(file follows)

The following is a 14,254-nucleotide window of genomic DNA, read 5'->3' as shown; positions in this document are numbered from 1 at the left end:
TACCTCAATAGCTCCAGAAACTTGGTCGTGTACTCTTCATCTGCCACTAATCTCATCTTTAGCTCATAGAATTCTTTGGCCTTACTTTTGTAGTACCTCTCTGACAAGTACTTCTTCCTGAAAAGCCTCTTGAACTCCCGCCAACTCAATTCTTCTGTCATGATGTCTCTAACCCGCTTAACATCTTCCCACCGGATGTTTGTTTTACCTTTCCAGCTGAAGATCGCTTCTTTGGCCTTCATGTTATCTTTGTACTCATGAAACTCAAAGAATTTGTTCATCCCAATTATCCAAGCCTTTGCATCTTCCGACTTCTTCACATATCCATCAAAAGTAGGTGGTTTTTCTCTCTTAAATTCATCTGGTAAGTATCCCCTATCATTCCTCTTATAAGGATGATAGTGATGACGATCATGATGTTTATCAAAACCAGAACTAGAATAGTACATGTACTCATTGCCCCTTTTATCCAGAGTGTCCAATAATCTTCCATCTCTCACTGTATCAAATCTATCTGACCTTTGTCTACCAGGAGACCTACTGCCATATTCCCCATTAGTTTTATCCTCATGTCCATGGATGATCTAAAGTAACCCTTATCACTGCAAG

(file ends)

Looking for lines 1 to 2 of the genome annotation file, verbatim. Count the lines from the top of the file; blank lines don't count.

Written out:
The following is a 14,254-nucleotide window of genomic DNA, read 5'->3' as shown; positions in this document are numbered from 1 at the left end:
TACCTCAATAGCTCCAGAAACTTGGTCGTGTACTCTTCATCTGCCACTAATCTCATCTTTAGCTCATAGAATTCTTTGGCCTTACTTTTGTAGTACCTCTCTGACAAGTACTTCTTCCTGAAAAGCCTCTTGAACTCCCGCCAACTCAATTCTTCTGTCATGATGTCTCTAACCCGCTTAACATCTTCCCACCGGATGTTTGTTTTACCTTTCCAGCTGAAGATCGCTTCTTTGGCCTTCATGTTATCTTTGTACTCATGAAACTCAAAGAATTTGTTCATCCCAATTATCCAAGCCTTTGCATCTTCCGACTTCTTCACATATCCATCAAAAGTAGGTGGTTTTTCTCTCTTAAATTCATCTGGTAAGTATCCCCTATCATTCCTCTTATAAGGATGATAGTGATGACGATCATGATGTTTATCAAAACCAGAACTAGAATAGTACATGTACTCATTGCCCCTTTTATCCAGAGTGTCCAATAATCTTCCATCTCTCACTGTATCAAATCTATCTGACCTTTGTCTACCAGGAGACCTACTGCCATATTCCCCATTAGTTTTATCCTCATGTCCATGGATGATCTAAAGTAACCCTTATCACTGCAAG